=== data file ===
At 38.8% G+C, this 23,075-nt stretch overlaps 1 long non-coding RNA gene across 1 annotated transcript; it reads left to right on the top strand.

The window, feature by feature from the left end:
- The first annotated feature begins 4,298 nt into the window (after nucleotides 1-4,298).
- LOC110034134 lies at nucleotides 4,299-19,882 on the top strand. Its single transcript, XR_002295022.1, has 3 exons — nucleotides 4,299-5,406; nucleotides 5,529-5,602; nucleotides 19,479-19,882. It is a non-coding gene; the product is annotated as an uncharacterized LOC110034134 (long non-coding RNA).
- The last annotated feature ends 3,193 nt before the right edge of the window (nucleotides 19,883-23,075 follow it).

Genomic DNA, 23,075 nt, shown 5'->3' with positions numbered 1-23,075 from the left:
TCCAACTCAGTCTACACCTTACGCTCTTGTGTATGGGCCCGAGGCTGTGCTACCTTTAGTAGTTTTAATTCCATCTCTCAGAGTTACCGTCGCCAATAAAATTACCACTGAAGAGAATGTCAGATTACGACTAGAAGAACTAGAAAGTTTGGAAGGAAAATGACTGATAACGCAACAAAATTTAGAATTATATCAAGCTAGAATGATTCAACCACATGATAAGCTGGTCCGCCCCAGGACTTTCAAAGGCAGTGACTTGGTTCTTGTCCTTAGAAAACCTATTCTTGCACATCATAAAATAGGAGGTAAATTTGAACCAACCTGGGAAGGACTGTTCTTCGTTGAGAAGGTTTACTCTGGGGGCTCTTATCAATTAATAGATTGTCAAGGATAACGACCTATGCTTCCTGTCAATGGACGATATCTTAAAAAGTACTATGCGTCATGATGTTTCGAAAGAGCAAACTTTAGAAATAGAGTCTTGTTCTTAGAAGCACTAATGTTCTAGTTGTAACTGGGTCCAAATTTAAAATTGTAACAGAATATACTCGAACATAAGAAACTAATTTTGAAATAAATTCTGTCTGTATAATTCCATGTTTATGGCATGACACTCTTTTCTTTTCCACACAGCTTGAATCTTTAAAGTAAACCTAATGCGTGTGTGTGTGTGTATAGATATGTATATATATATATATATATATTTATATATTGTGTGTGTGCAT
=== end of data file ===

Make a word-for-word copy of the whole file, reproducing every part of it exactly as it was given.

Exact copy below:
At 38.8% G+C, this 23,075-nt stretch overlaps 1 long non-coding RNA gene across 1 annotated transcript; it reads left to right on the top strand.

The window, feature by feature from the left end:
- The first annotated feature begins 4,298 nt into the window (after nucleotides 1-4,298).
- LOC110034134 lies at nucleotides 4,299-19,882 on the top strand. Its single transcript, XR_002295022.1, has 3 exons — nucleotides 4,299-5,406; nucleotides 5,529-5,602; nucleotides 19,479-19,882. It is a non-coding gene; the product is annotated as an uncharacterized LOC110034134 (long non-coding RNA).
- The last annotated feature ends 3,193 nt before the right edge of the window (nucleotides 19,883-23,075 follow it).

Genomic DNA, 23,075 nt, shown 5'->3' with positions numbered 1-23,075 from the left:
TCCAACTCAGTCTACACCTTACGCTCTTGTGTATGGGCCCGAGGCTGTGCTACCTTTAGTAGTTTTAATTCCATCTCTCAGAGTTACCGTCGCCAATAAAATTACCACTGAAGAGAATGTCAGATTACGACTAGAAGAACTAGAAAGTTTGGAAGGAAAATGACTGATAACGCAACAAAATTTAGAATTATATCAAGCTAGAATGATTCAACCACATGATAAGCTGGTCCGCCCCAGGACTTTCAAAGGCAGTGACTTGGTTCTTGTCCTTAGAAAACCTATTCTTGCACATCATAAAATAGGAGGTAAATTTGAACCAACCTGGGAAGGACTGTTCTTCGTTGAGAAGGTTTACTCTGGGGGCTCTTATCAATTAATAGATTGTCAAGGATAACGACCTATGCTTCCTGTCAATGGACGATATCTTAAAAAGTACTATGCGTCATGATGTTTCGAAAGAGCAAACTTTAGAAATAGAGTCTTGTTCTTAGAAGCACTAATGTTCTAGTTGTAACTGGGTCCAAATTTAAAATTGTAACAGAATATACTCGAACATAAGAAACTAATTTTGAAATAAATTCTGTCTGTATAATTCCATGTTTATGGCATGACACTCTTTTCTTTTCCACACAGCTTGAATCTTTAAAGTAAACCTAATGCGTGTGTGTGTGTGTATAGATATGTATATATATATATATATATATTTATATATTGTGTGTGTGCAT